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Youth, safety, and transportation are key priorities for Florence Mayor Tara Walter.

Regional Profile: Mayor Tara Walter

Regional Council, Regional Profile

Town of Florence logoAs an assistant principal, educator, truancy officer, religious education instructor, Little League coach, and mother, Tara Walter has long focused on youth. That focus didn’t change much when Walter was elected as mayor of the town of Florence in Pinal County. 

“We implemented a youth council to engage and interact with the local youth in our community,” says Walter. “I really believe our youth are our future. I want them to have every opportunity to be involved in their local governments and understand the process. This way, when it is time for them to take over, they’re ready.”

The desire to make a positive difference in the lives of others is a passion that fuels her public service, which was jumpstarted by a personal experience.

“It was 2012. Our home was broken into while we were at home. Our oldest son was having a sleepover in the front room. We woke up in the early hours of the morning to an open door and an alarm sounding.” Walter called police, but the response took 36-minutes. Walter soon learned that the town had a shortage of police and fire officers assigned to her area.

“Because this event happened, I started going to (Town) Council meetings and communicating concerns,” relates Walter. “Through that experience, I realized that I really enjoyed participating in the public process.” Through her experiences, she proclaimed her “passion to work hard, in an effort to make a positive difference and impact.” She advocates for and enjoys when the public is actively involved.

Walter, who had earlier enjoyed making a difference as president of her homeowner’s association, ran for Town Council and won. After her first term, she was selected by her peers to serve as vice mayor. At the end of her second term her constituents encouraged her to run for mayor. She was elected in 2016.

Headshot: Florence Mayor Tara WalterShe recalled when she first was elected to the town council in 2012, “The newspaper announced it as ‘the first Anthem resident elected to Florence Town Council,’” recalls Walter. “The town has always been segmented based geographic locations where people reside. One of my first goals was to unify all of those areas and provide equal services throughout Florence.”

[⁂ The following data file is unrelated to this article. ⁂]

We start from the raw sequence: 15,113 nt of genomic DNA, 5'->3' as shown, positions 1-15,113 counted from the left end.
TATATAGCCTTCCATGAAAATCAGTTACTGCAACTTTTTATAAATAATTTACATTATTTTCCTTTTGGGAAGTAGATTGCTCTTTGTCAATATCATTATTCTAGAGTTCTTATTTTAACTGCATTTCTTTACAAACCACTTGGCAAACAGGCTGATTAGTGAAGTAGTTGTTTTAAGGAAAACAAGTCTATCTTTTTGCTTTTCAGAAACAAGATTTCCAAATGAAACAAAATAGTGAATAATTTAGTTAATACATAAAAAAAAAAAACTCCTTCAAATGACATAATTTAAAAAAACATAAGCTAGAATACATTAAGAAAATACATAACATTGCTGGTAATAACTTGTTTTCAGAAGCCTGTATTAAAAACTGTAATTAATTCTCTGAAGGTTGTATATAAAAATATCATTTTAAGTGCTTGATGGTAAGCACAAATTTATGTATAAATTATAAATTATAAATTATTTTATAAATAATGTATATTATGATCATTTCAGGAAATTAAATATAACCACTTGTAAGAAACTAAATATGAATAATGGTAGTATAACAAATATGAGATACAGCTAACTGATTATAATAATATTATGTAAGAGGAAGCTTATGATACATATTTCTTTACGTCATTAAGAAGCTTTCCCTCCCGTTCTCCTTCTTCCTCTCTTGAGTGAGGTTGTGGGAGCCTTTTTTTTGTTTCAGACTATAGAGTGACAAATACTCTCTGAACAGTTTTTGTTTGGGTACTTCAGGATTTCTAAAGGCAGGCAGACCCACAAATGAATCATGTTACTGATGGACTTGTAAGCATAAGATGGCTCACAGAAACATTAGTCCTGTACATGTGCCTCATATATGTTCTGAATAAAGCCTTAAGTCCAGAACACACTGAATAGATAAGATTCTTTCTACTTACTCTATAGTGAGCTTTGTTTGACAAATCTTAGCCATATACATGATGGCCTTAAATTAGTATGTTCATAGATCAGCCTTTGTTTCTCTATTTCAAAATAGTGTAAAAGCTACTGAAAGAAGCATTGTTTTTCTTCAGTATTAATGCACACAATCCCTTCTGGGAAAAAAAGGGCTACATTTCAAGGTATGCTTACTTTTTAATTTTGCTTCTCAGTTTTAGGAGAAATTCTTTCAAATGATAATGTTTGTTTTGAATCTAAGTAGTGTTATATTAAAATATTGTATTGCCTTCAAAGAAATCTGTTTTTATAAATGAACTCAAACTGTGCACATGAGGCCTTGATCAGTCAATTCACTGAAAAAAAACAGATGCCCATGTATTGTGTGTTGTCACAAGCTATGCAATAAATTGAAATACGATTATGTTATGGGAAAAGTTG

Situated directly between Phoenix and Tucson, Florence has a population of just over 26,000, but it continues to grow rapidly.

“What I enjoy most about my job is being able to bring that positive growth into the community while maintaining our ‘Number One Safe Town in Arizona’ rating,” says Walter. “There are a lot of exciting projects in the planning stages for the upcoming year.”

Among her highest priorities: improving transportation infrastructure. Walter noted the infrastructure needs are diverse and complex and highlighted that we “need a plan that builds for 2050, not just one that fixes 1950.” Walter has been deeply engaged with MAG in the Regional Commuter Rail System Study update. 

“We are really looking forward to the outcomes of the study, because that will help guide those informed decisions regarding future regional high capacity transit investments.”

She also is a proponent of the proposed North/South freeway, a 36-mile high capacity facility extending off the US-60, passing near downtown Florence and connecting to I-10 near Eloy.

“And that traffic, that flow of transportation, will greatly benefit our citizens, as well as visitors, and people who are traveling.”

Walter, the mother of three children and the assistant principal of a school with approximately 800 kids, finds herself juggling a lot of priorities. However, she clearly has a passion for all that she does and appears to maintain a good balance.

“I always say if you don’t enjoy what you’re doing, go find something else to do,” says Walter. “To me it means I’m living life to the fullest. When I do have any free time, I like to go out to the woods to go camping and hiking with my husband and children.” Another priority is “balancing out school and sports; we always have fun as a family.”

She finds being a mayor makes for a good role model.

“My 8-year old daughter came with me last night and we were doing a presentation on our permanent base expenditure, so she definitely engages in the public process at a young age. She thinks that it is really cool and she likes to know what is going on. I think at that age it is important to understand the world around you and that when you grow up, you can make a difference.” 

Published August 1, 2018